A Monogame C# configuration for Visual Studio Code (on Windows)
- MonoGame (for Visual Studio)
- .NET Core SDK (2.x)
- Visual Studio Code (Windows version)
- Git Bash (for Windows)
- Download & Install MonoGame. Get the "for Visual Studio" version although VS is not actually needed. Install with the default options checked off
- Download & Install .NET Core SDK
- Download & Install Visual Studio Code if you don't already have it
- Install the official C# Extension, reload the window & wait for the dependencies to install
- If on Windows, install Git Bash, and ensure the "terminal.integrated.shell.windows" property in the project's settings.json is set to bash.exe's correct location. We'll be using this for the terminal in our workspace so that the Makefile can run in both Windows, Mac & Linux (although Mac configuration is untested thus far)
At this point, everything you need is installed
- Open the monogame-vscode-boilerplate folder in VS Code. You should see an orange/red status bar at the bottom (color-picked from the MonoGame logo).
- You should be able to run a build task (Ctrl+Shift+B > Build & Run), but it'll be nicer to add keybindings for these tasks so you can build with 1 keypress.
- Open the .vscode folder and click on the _keybindings.json file. This is not an officially recognized file, but just contains the keybindings you can copy into the actual keybindings.json file.
- Go into File > Preferences > Keyboard Shortcuts & click on the keybindings.json link at the top.
- Copy the keybindings into this file. Feel free to change them if you don't like them later.
- Hit the F9 key to run the Build & Run: Release task. It should run the Makefile, find the compiler, build the Main.cpp into Main.o, and launch the blue screen that you may recognize from MonoGame tutorials. Shift+F9 will launch the last built Release, whereas F10 & Shift+F10 do the same for the Debug build.
The only difference in the Debug build is simple use of the console via a custom "Log" class - Log.Print(String). Feel free to take this out if you just want to use the normal debugger via F8.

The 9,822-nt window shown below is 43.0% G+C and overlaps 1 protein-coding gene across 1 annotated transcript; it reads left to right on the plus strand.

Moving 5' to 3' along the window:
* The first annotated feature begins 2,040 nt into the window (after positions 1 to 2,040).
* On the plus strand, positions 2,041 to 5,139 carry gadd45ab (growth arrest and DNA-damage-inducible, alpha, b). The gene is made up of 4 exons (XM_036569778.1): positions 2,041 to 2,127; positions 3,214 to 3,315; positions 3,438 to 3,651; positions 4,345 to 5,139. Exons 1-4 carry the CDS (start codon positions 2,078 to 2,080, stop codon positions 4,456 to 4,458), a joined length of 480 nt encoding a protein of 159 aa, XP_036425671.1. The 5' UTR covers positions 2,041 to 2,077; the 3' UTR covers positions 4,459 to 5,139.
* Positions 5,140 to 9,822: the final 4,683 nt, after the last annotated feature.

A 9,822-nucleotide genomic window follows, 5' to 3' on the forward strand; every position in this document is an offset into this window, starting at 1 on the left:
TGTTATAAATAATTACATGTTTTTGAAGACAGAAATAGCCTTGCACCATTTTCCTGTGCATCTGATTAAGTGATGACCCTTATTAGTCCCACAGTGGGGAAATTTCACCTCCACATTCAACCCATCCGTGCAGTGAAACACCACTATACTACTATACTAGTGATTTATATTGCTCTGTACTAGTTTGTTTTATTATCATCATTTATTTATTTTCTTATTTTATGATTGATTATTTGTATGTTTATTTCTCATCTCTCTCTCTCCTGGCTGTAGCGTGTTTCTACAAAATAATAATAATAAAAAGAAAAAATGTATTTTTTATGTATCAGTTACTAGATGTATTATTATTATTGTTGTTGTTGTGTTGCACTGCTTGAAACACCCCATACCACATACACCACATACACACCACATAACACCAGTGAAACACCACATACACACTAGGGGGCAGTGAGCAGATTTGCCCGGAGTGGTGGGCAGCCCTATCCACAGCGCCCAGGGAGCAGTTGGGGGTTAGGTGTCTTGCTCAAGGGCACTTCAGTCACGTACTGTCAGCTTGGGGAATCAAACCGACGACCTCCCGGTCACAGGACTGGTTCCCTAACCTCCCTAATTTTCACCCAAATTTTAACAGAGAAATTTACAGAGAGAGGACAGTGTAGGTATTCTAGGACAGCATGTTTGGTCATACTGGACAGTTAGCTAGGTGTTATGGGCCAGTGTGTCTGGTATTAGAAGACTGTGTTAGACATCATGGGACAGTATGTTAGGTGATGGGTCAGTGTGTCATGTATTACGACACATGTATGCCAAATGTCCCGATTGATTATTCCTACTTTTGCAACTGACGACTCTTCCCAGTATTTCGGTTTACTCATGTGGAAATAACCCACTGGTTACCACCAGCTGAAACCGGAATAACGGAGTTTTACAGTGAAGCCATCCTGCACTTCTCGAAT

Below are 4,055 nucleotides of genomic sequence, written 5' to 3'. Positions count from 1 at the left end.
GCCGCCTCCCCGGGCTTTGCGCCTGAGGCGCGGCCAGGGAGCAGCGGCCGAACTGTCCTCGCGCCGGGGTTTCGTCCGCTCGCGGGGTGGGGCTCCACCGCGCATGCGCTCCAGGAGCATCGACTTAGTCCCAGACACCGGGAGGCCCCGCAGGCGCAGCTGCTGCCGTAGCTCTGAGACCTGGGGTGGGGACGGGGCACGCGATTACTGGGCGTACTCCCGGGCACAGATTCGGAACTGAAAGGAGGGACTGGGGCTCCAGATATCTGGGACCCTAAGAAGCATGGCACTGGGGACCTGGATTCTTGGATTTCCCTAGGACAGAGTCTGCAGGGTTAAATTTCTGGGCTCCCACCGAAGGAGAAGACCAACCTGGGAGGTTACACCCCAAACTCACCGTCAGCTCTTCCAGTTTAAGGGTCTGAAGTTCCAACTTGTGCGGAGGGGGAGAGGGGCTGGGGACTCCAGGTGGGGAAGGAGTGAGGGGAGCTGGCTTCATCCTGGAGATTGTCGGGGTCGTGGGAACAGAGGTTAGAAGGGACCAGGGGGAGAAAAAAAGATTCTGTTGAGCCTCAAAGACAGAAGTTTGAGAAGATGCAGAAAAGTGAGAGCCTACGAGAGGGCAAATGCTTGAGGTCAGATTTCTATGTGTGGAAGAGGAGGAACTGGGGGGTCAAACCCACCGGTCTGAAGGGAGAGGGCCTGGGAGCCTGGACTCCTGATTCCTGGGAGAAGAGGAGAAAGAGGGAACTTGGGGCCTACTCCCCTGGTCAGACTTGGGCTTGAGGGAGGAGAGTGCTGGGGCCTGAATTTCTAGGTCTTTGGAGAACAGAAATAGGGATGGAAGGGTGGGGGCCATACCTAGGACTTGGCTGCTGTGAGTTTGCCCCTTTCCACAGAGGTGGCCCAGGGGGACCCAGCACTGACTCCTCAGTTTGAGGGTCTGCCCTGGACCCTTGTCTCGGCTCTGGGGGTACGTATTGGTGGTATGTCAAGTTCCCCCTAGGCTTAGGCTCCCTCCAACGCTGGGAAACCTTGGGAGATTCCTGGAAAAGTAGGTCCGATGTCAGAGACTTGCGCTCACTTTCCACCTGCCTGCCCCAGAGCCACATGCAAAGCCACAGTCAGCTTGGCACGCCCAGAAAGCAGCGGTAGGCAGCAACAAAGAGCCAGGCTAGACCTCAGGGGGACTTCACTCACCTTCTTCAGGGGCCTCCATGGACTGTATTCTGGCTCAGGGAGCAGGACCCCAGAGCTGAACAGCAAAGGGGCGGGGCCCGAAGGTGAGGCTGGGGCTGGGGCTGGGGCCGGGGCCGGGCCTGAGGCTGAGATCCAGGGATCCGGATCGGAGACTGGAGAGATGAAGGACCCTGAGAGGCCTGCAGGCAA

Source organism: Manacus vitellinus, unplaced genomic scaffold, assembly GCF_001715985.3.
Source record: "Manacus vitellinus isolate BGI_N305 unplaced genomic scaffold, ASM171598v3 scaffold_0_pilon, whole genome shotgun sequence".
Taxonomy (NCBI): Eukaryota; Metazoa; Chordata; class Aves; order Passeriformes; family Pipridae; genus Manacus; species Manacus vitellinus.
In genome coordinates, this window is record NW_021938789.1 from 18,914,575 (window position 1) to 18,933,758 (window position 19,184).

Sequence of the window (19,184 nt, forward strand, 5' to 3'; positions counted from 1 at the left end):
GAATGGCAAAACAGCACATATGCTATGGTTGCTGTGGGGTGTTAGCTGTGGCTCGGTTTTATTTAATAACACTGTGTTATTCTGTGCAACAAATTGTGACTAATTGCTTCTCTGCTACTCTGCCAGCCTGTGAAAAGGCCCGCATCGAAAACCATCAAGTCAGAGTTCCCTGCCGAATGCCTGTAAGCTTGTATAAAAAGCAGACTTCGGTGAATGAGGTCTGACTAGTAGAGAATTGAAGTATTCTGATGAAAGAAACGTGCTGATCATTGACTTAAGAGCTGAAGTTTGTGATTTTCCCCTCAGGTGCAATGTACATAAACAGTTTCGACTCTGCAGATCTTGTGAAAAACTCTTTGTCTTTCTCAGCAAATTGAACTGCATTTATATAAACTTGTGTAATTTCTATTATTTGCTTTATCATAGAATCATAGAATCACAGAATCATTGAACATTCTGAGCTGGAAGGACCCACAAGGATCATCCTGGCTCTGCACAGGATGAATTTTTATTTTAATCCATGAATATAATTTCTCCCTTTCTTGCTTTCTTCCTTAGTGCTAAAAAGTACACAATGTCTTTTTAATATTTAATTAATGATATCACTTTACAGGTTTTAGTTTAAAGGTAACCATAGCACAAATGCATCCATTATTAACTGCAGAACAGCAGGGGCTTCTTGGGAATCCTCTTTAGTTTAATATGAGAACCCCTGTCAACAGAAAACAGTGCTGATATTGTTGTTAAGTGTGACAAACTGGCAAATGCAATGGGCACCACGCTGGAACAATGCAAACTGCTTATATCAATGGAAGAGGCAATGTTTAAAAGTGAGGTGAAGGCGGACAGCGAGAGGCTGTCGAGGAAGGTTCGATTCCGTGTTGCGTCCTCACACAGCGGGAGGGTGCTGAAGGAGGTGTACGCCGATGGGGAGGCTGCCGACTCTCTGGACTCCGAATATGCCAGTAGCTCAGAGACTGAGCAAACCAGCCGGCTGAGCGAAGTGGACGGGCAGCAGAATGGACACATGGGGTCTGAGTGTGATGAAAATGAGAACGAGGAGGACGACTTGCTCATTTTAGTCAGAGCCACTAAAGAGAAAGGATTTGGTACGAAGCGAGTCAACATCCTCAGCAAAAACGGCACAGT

.vscode\settings.json - Contain all of your workspace settings & overrides VS Code's main settings.json. Here are some settings of interest:
- "files.exclude" - Add any filetypes you want to exclude from the folder panel.
- "files.encoding" - This is set to windows1252, but feel free to change it to suit your needs.
- "editor.fontFamily" - I set this to Courier by default. Change/remove this line if you want to stick to VS Code's default (Consolas), or your own preference. Same with "editor.fontSize" & "editor.lineHeight".
.vscode\launch.json - Used to store the configuration to launch the debugger.
.vscode\tasks.json - Used to store the task definitions (Build & Run commands, etc.).
.vscode\_keybindings.json - As mentioned before, this is used purely to store handy keybindings that one can add themselves, and not recognized by VS Code.
- This is based on the MonoGame.Framework.DesktopGL.Core template, but can be adapted easily to the others
- This configuration assumes all source files are contained within the src folder, but uses the root as the working directory for assets & things referenced in your project.
- Feel free to offer suggestions/report issues if there's anything I missed, or could do better.
- This will be an ongoing project as I learn more about C# and MonoGame.
- Upon the initial load in VS Code, you'll see numerous "problems" trigger. Simply build the game once and these should go away.
- This config is based on https://github.com/dotnet/corert/tree/master/samples/MonoGame
VS Code & .Net Core are pefect for development since they are both nice and fast, however, creating the final exe & publishing via .NET Core isn't recommended for now since it's kind of limited. You'll want to have a full Visual Studio 2017 install configured (See: https://www.codeproject.com/Articles/1175671/Getting-Started-with-MonoGame-using-Visual-Studio) for creating the final build of your game. I've included an archive with the extra project files required for VS 2017 that can be tweaked to fit your needs further.
That should be all you need to get started. Happy game making!